In the control panel, under users, check the list. If any (or all) say “shell” as the type, you’re set. If you’re on Windows, go to Start…then Run. Type ‘telnet yourdomain.com’ (without the quotes and substituting your domain name of course.) Alternately you could type telnet zuul.dreamhost.com (or whatever your ‘machine’ name is. Thats under ‘machine’ on the user list.)
Then type pwd and press enter.
That tells you where you’re at.
Type cd plus domain name.
That moves you there. Example cd pics-by-jim.com
If its in a folder, you could do another cd foldername or simply in one command cd pics-by-jim.com/myperlscriptsarehere
ls -la will list the files in the directory where you are.
chmod 755 perlname.pl (where perlname.pl is filename) will make the ls -la out beside that filename look like so…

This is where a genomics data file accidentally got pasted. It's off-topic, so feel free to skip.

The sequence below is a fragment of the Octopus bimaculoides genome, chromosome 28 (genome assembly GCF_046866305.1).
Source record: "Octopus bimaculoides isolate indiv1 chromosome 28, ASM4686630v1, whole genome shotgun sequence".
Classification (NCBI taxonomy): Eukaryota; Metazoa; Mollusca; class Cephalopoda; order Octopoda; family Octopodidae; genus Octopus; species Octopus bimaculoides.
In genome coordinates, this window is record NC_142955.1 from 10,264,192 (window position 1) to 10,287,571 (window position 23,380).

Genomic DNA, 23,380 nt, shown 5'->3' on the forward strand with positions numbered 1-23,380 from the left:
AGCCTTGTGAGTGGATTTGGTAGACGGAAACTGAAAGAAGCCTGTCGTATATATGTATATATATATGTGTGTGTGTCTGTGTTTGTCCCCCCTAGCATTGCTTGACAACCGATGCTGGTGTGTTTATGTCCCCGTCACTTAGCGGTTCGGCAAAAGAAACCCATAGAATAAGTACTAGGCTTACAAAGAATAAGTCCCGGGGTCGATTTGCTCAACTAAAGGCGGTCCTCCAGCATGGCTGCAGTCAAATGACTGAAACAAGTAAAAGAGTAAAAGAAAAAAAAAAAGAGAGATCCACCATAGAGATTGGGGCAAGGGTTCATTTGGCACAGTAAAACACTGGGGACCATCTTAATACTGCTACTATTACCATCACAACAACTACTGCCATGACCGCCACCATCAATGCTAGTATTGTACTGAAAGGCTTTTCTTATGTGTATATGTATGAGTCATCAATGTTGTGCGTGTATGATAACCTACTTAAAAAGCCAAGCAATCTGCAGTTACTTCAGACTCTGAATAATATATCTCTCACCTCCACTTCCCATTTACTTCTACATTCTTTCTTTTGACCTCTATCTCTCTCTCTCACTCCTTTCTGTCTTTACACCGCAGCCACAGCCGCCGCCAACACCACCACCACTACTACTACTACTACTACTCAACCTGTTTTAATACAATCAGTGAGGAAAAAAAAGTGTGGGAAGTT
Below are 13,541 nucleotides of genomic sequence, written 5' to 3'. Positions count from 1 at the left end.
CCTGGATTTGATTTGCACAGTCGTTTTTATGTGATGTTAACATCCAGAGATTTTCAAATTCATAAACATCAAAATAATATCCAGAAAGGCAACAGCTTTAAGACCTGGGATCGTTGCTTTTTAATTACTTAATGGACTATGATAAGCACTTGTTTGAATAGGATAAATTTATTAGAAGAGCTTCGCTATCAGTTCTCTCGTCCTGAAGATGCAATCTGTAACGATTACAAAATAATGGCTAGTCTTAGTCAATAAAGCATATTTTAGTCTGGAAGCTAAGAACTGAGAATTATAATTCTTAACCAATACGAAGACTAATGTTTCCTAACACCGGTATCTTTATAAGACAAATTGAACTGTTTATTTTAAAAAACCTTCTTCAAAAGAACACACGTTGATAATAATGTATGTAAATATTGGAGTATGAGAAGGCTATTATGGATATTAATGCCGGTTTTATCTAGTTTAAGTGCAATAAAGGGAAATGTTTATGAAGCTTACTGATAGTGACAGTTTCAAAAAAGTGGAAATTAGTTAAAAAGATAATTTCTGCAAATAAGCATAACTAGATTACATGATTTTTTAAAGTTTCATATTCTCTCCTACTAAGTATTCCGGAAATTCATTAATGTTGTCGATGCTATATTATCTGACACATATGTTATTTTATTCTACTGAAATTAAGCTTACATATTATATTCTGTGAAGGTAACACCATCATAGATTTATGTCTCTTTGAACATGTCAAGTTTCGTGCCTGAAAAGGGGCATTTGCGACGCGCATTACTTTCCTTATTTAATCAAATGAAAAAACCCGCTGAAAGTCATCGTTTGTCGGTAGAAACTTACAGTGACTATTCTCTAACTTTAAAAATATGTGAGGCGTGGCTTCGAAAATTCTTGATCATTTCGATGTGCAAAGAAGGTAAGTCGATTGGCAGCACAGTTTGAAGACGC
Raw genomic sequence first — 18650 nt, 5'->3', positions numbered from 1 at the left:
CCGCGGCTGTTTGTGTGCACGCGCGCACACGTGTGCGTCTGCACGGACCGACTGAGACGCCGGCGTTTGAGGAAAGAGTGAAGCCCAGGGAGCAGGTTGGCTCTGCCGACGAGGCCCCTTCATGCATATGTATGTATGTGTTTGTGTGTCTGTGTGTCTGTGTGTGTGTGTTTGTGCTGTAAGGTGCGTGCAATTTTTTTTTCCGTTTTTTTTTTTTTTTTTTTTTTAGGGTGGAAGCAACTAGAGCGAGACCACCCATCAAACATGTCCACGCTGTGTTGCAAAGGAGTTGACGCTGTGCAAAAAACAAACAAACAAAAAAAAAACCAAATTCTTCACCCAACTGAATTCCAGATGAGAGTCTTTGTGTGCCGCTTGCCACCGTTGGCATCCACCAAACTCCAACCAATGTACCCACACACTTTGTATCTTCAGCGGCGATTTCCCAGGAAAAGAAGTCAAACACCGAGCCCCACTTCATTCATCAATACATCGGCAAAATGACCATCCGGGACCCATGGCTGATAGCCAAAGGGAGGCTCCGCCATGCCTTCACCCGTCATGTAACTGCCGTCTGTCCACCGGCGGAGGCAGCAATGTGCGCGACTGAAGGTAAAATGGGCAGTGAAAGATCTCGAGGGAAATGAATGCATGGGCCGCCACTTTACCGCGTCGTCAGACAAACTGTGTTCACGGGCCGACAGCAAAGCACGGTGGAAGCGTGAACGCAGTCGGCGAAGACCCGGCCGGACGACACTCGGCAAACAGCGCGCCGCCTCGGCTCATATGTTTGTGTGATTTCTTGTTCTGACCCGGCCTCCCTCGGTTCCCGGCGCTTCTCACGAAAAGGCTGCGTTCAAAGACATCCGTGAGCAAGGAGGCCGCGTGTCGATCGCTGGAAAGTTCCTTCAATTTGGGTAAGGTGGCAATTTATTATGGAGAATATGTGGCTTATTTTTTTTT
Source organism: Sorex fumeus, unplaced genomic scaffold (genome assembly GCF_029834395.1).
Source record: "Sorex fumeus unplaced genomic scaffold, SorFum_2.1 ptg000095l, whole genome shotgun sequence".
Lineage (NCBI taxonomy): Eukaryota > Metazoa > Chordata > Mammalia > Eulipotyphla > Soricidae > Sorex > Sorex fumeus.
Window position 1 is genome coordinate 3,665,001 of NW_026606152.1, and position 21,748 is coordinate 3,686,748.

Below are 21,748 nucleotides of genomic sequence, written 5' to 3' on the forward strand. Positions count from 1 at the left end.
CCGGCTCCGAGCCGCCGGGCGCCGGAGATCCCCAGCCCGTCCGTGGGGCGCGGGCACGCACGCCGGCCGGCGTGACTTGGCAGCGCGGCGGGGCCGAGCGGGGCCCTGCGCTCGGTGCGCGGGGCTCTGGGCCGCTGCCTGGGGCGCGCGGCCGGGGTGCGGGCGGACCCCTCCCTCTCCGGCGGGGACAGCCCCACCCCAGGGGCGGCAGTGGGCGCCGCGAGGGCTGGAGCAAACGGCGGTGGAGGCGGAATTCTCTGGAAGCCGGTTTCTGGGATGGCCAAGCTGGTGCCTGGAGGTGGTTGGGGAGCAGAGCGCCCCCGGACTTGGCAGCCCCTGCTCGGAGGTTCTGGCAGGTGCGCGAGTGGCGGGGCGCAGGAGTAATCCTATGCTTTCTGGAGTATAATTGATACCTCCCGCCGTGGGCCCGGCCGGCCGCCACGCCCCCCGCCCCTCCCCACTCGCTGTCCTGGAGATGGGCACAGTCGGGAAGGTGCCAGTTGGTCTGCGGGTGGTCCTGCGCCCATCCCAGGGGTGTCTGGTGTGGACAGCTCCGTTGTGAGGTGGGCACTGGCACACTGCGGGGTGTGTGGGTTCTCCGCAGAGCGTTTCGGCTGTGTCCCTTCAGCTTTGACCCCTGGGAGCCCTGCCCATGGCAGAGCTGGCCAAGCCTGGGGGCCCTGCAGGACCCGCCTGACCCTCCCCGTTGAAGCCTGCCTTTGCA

In the case of a script you want Owner (read, write, execute), Group (read and execute), Other (or ‘World’), (read and execute). That translates to chmod 755 perlscriptname.pl
(You wouldn’t want the “group” or the “world” to write to your file. They could then modify your script. That would be a bad thing.) But they need to read and run it.
Don’t care to use the shell?
Most (all?) ftp programs offer a way to do this. I use WS-FTP. Once you get logged in via ftp, browse out to the perl script (or whatever file) you want to change permissions on.
Single left click on the filename to highlight it. Then right click, select chmod (UNIX) and check the appropriate boxes.
There’s tons of info on the web explaining all this stuff…better than I can. If you use the shell…type man chmod for instance for more info. But do some unix chmod etc in your favorite search engine for tons of stuff.
(If I don’t reply for a while Ohio is getting a huge ice storm and power is out more than its on.)